As I came back from a holiday of reflection, I have been wondering more and more, “who really is watching out for our water resources?” At first glance it seems like a simple question to answer, and, as a professional Watershed Planner, one would think that I should have a quick answer. However, the deeper one looks, the more complicated the answer becomes.

Huron River at Island Lake State Park
Who will protect this? Photo Credit: T. Nelson

We can start at the top with the federal government and look to the Environmental Protection Agency (EPA). True, they are responsible for implementing the Clean Water Act and a number of other water resource protection laws, but they really pass most of the responsibility down to the states. So, is the Michigan DEQ responsible? To some extent, yes. They report to EPA (and all of us) on the state of our waters, but they base that on limited data that they collect once every five years. And when it comes to acting on that data, the DEQ has a limited response unless there is a toxic contamination issue. They generally look to local agencies and organizations to develop plans and implement projects to address broader impairments like excessive nutrients, bacterial contamination, erratic flows, erosion, or aquatic wildlife and habitat degradation. They are leaving those problems to all of us to figure out at the local level.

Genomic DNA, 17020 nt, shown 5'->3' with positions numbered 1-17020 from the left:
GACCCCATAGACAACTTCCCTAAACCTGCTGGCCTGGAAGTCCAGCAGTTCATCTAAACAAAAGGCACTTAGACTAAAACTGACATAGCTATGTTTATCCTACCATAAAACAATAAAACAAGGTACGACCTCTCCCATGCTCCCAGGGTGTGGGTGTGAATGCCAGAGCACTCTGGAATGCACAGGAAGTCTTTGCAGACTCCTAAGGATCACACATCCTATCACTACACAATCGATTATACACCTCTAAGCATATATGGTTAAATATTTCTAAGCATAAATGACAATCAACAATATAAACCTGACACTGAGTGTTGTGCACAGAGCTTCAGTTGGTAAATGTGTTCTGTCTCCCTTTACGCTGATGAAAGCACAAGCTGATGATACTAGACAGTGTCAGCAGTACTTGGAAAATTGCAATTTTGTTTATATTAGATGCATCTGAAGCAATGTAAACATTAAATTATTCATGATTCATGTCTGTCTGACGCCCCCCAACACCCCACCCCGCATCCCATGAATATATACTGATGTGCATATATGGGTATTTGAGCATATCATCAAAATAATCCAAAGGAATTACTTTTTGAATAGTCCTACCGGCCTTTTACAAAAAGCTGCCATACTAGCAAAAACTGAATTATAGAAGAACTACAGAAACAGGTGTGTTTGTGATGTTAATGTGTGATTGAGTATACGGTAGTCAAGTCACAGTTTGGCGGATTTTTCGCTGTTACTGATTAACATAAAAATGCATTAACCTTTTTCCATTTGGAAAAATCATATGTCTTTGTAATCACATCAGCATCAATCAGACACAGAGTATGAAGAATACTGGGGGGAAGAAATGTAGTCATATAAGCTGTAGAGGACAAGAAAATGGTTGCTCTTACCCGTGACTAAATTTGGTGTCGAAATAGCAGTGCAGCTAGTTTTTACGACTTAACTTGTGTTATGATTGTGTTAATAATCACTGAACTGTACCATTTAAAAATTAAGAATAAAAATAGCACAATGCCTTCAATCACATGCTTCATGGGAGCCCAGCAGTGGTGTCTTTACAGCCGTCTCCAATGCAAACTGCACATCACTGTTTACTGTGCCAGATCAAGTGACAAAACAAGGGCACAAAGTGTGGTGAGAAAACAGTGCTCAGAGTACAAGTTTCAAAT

The bottom line is there is no water czar to manage our water resources. No single organization is responsible. If we are to restore the Huron River to what we want it to be, we have to work together. That’s what we try to do here at the Watershed Council — work with you and your local government and business representatives to plan and execute programs that identify problems and promote collaborative solutions to improve the river and its watershed a little bit at a time.

We can’t do it alone, though. There’s a lot to do as you can see from the variety of projects we’re involved in. As you think about what you accomplished in 2011 and what you want to do with 2012, consider working with us to continue to improve the Huron River and watershed. If you don’t, who will?